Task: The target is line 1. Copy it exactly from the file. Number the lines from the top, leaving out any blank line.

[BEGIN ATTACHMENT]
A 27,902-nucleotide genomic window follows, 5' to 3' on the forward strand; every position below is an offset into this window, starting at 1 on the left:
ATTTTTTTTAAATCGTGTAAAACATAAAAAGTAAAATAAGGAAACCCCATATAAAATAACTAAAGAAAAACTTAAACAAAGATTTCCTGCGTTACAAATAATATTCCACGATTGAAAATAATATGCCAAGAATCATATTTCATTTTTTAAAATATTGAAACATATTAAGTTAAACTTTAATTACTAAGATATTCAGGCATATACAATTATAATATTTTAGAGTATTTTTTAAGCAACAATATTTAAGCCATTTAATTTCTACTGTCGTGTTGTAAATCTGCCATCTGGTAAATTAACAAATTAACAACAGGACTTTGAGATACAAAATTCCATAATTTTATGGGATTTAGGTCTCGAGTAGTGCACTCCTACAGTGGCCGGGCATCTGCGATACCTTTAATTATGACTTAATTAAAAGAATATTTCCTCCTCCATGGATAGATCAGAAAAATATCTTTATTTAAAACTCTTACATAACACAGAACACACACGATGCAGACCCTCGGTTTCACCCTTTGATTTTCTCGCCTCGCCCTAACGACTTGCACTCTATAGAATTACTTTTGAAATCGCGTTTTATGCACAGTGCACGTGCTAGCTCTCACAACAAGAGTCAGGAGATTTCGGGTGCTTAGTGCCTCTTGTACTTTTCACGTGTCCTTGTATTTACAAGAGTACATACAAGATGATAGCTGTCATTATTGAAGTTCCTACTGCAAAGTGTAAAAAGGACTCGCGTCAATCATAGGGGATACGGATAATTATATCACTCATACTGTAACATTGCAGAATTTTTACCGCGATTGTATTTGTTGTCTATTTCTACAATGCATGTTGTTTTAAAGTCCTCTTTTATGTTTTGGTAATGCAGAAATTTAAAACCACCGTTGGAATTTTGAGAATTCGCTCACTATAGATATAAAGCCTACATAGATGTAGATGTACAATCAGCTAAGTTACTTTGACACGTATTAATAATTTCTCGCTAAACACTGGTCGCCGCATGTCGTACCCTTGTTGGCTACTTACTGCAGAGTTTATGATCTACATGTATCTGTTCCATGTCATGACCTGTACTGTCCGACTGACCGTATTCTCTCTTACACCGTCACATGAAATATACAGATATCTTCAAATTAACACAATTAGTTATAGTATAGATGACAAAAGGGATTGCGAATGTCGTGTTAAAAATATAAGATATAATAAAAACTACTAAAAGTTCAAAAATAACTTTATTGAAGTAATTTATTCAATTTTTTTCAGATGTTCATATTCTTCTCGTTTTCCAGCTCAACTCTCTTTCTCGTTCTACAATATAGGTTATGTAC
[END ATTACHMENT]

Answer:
A 27,902-nucleotide genomic window follows, 5' to 3' on the forward strand; every position below is an offset into this window, starting at 1 on the left: